“Why?” Gemma asked.
“It’s hard to explain. Aggie kept hoping that with enough time and encouragement, Penn would stop. Aggie believed that if we just loved Penn and tried to show her kindness, eventually Penn would come around. But nothing we said or did mattered to her. I think that was actually the beginning of the end for Aggie.”
“What do you mean?”
“Aggie’d never been as cruel as Penn, or even me,” Thea elaborated. “She really wasn’t cut out for the siren life. But she made do with it, killing only when she needed to and making it as merciful as she could. But Penn became relentless, and Aggie couldn’t live with it anymore.”
“But you could?” Gemma asked her pointedly. “All that senseless murder didn’t mean anything to you?”
“It’s not the same. You see the world in terms of one human lifetime, and you don’t understand the fragility of everything. You’re all going to die. Everyone will die quickly and easily. Illness, accidents, wars. It’s amazing humans live as long as they do. But I will be here for another millennium. I won’t turn my back on my sister for something that will be gone in the blink of an eye.”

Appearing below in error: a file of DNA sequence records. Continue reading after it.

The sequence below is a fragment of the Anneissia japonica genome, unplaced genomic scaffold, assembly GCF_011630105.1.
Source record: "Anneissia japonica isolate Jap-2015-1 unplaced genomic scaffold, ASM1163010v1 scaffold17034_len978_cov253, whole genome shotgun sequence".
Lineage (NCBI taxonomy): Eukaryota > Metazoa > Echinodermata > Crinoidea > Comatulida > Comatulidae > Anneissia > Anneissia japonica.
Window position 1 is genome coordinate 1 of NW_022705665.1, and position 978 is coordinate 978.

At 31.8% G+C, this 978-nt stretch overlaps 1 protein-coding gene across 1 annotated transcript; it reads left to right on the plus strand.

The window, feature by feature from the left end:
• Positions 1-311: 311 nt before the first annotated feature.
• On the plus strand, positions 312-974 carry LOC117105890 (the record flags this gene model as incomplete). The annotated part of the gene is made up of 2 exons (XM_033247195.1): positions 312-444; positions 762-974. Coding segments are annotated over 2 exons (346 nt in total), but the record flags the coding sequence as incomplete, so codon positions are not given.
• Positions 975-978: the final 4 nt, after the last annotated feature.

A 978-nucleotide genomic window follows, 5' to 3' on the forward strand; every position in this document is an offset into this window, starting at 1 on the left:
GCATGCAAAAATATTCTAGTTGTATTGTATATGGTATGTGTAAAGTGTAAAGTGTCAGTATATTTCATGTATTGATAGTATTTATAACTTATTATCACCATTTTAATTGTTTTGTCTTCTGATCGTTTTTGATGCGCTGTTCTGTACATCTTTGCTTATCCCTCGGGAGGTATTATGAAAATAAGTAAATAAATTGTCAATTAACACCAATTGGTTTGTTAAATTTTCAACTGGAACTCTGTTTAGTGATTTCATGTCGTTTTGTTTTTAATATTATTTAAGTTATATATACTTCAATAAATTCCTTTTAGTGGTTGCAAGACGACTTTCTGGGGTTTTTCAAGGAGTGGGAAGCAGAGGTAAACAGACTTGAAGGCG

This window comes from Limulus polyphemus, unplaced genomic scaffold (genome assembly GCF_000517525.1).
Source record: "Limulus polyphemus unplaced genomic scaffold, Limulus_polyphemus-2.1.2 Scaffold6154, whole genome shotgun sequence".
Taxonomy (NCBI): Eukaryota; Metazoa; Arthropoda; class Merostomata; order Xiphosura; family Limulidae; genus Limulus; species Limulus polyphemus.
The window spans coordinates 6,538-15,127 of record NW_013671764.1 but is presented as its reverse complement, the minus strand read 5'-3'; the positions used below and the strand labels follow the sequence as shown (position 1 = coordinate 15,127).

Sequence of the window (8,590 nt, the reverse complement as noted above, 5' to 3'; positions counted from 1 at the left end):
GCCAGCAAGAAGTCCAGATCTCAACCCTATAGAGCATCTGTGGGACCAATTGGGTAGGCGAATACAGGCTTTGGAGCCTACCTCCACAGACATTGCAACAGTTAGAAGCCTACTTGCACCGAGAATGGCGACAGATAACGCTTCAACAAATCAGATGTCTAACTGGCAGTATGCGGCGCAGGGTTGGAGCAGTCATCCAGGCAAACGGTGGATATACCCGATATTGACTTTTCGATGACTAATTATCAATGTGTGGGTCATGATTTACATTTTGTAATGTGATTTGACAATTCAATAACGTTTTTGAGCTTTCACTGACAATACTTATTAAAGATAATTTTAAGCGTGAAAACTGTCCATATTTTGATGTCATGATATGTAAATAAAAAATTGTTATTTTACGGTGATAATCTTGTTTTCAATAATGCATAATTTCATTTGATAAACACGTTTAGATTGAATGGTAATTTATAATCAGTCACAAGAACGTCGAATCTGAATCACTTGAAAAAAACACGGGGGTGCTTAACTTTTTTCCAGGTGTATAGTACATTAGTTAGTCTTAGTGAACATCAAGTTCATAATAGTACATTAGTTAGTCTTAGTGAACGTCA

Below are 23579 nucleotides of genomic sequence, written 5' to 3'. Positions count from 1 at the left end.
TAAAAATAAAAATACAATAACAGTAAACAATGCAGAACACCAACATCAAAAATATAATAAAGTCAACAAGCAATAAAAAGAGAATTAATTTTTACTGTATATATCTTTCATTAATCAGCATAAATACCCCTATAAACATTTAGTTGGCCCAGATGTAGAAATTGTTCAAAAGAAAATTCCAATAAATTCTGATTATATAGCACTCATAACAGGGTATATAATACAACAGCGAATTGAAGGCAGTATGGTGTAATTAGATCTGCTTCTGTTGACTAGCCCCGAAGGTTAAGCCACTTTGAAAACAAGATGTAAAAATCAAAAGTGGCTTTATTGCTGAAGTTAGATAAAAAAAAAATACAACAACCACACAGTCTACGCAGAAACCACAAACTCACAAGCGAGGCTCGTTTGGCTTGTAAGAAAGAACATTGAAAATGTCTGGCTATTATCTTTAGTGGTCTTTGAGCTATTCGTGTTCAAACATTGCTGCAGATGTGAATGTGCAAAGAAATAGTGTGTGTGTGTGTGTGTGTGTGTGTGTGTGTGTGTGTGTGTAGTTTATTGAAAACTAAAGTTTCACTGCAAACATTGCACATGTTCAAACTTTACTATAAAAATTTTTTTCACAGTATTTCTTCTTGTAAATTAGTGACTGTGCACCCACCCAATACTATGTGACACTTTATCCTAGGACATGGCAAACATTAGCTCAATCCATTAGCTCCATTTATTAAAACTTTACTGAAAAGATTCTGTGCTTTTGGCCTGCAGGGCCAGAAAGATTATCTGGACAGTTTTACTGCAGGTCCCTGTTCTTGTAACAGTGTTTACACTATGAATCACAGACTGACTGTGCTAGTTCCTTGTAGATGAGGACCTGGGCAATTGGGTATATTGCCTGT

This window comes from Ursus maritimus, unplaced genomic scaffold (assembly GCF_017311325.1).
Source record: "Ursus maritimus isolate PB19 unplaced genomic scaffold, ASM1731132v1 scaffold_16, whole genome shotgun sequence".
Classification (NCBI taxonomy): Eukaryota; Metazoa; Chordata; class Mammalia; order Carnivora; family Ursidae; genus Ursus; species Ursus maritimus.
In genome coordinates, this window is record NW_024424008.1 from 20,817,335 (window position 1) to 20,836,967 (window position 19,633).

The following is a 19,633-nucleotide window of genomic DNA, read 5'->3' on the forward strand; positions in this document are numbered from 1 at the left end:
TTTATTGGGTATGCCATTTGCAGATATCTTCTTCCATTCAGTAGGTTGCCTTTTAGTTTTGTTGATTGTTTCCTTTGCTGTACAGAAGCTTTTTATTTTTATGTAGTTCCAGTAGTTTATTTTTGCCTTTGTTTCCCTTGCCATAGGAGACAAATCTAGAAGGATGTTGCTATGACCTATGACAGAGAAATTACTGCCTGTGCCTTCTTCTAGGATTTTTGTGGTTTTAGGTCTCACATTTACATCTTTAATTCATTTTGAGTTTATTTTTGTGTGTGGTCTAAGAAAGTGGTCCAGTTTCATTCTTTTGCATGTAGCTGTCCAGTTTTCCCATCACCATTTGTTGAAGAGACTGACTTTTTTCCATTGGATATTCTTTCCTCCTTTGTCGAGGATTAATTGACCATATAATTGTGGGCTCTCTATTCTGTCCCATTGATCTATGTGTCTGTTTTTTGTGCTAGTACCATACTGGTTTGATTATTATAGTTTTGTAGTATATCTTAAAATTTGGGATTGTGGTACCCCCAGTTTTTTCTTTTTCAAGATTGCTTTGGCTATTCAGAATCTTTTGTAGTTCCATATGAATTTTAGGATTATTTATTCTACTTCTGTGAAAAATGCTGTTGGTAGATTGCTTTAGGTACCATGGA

“But Aggie did,” Gemma said.
“She’d always cared for human life.” Thea’s voice softened, the way it did whenever she spoke of Aggie. “Too much really. You’ll disagree, but when you’ve seen as much death as we have—not even from our hands, but by the hands of time—it begins to wear on you. So Aggie began looking for a way out, which Penn was angry about. It finally came to a head this summer.”
“Penn started going off the rails three hundred years ago, and it just finally got to be too much this summer?” Gemma asked skeptically.
“Aggie tried to change Penn at first, and when she realized that wasn’t working, she tried to look for a more peaceable solution. Like breaking the curse.” Thea motioned to Gemma then. “When she couldn’t do that, she finally said that’s enough.”
“You mean she told Penn to stop?” Gemma asked.